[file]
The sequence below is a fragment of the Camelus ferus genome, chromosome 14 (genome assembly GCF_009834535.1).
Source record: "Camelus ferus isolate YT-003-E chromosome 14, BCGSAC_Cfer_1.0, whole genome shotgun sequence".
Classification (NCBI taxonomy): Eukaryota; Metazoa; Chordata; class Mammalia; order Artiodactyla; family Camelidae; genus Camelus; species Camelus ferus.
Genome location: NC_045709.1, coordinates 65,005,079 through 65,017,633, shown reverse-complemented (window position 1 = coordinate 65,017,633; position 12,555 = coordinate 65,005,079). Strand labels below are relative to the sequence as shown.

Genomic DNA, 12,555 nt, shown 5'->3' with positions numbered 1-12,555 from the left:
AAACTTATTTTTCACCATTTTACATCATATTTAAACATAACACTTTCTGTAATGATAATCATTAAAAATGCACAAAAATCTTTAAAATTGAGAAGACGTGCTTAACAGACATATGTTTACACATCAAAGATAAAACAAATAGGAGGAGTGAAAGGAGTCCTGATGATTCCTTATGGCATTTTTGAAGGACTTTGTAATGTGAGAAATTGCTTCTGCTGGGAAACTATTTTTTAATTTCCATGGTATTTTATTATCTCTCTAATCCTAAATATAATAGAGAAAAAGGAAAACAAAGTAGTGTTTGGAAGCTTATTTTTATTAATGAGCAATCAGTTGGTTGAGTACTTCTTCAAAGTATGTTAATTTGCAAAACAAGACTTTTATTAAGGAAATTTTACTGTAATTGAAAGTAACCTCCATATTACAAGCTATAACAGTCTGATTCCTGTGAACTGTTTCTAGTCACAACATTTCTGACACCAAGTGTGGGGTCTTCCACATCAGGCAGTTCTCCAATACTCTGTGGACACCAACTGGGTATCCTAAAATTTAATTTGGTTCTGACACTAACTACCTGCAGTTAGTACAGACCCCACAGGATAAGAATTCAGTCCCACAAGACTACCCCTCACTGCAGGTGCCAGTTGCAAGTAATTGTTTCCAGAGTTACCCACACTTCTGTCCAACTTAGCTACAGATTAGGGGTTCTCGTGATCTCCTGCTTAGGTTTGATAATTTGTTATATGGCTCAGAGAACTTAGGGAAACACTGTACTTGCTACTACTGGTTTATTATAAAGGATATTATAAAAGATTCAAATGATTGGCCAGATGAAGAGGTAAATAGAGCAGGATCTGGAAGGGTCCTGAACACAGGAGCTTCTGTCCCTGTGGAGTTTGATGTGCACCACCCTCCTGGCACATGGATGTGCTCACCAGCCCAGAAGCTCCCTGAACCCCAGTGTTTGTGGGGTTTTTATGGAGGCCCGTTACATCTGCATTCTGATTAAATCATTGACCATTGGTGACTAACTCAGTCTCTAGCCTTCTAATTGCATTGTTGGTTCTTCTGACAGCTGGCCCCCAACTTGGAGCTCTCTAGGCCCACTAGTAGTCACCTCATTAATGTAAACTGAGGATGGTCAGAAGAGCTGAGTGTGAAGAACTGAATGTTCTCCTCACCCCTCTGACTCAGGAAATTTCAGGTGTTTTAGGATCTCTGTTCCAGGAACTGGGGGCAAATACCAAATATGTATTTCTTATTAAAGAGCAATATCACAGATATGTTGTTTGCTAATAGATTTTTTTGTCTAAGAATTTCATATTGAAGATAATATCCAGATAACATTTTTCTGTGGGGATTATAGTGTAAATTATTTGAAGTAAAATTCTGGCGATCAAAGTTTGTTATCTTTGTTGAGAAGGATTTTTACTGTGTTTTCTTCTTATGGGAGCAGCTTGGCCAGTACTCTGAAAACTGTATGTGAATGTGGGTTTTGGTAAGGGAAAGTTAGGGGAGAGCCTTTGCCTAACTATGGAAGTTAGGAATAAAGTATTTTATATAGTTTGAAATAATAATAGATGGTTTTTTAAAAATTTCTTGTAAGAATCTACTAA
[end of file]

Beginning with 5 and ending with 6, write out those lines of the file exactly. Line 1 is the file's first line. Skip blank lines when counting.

Genomic DNA, 12,555 nt, shown 5'->3' with positions numbered 1-12,555 from the left:
AAACTTATTTTTCACCATTTTACATCATATTTAAACATAACACTTTCTGTAATGATAATCATTAAAAATGCACAAAAATCTTTAAAATTGAGAAGACGTGCTTAACAGACATATGTTTACACATCAAAGATAAAACAAATAGGAGGAGTGAAAGGAGTCCTGATGATTCCTTATGGCATTTTTGAAGGACTTTGTAATGTGAGAAATTGCTTCTGCTGGGAAACTATTTTTTAATTTCCATGGTATTTTATTATCTCTCTAATCCTAAATATAATAGAGAAAAAGGAAAACAAAGTAGTGTTTGGAAGCTTATTTTTATTAATGAGCAATCAGTTGGTTGAGTACTTCTTCAAAGTATGTTAATTTGCAAAACAAGACTTTTATTAAGGAAATTTTACTGTAATTGAAAGTAACCTCCATATTACAAGCTATAACAGTCTGATTCCTGTGAACTGTTTCTAGTCACAACATTTCTGACACCAAGTGTGGGGTCTTCCACATCAGGCAGTTCTCCAATACTCTGTGGACACCAACTGGGTATCCTAAAATTTAATTTGGTTCTGACACTAACTACCTGCAGTTAGTACAGACCCCACAGGATAAGAATTCAGTCCCACAAGACTACCCCTCACTGCAGGTGCCAGTTGCAAGTAATTGTTTCCAGAGTTACCCACACTTCTGTCCAACTTAGCTACAGATTAGGGGTTCTCGTGATCTCCTGCTTAGGTTTGATAATTTGTTATATGGCTCAGAGAACTTAGGGAAACACTGTACTTGCTACTACTGGTTTATTATAAAGGATATTATAAAAGATTCAAATGATTGGCCAGATGAAGAGGTAAATAGAGCAGGATCTGGAAGGGTCCTGAACACAGGAGCTTCTGTCCCTGTGGAGTTTGATGTGCACCACCCTCCTGGCACATGGATGTGCTCACCAGCCCAGAAGCTCCCTGAACCCCAGTGTTTGTGGGGTTTTTATGGAGGCCCGTTACATCTGCATTCTGATTAAATCATTGACCATTGGTGACTAACTCAGTCTCTAGCCTTCTAATTGCATTGTTGGTTCTTCTGACAGCTGGCCCCCAACTTGGAGCTCTCTAGGCCCACTAGTAGTCACCTCATTAATGTAAACTGAGGATGGTCAGAAGAGCTGAGTGTGAAGAACTGAATGTTCTCCTCACCCCTCTGACTCAGGAAATTTCAGGTGTTTTAGGATCTCTGTTCCAGGAACTGGGGGCAAATACCAAATATGTATTTCTTATTAAAGAGCAATATCACAGATATGTTGTTTGCTAATAGATTTTTTTGTCTAAGAATTTCATATTGAAGATAATATCCAGATAACATTTTTCTGTGGGGATTATAGTGTAAATTATTTGAAGTAAAATTCTGGCGATCAAAGTTTGTTATCTTTGTTGAGAAGGATTTTTACTGTGTTTTCTTCTTATGGGAGCAGCTTGGCCAGTACTCTGAAAACTGTATGTGAATGTGGGTTTTGGTAAGGGAAAGTTAGGGGAGAGCCTTTGCCTAACTATGGAAGTTAGGAATAAAGTATTTTATATAGTTTGAAATAATAATAGATGGTTTTTTAAAAATTTCTTGTAAGAATCTACTAA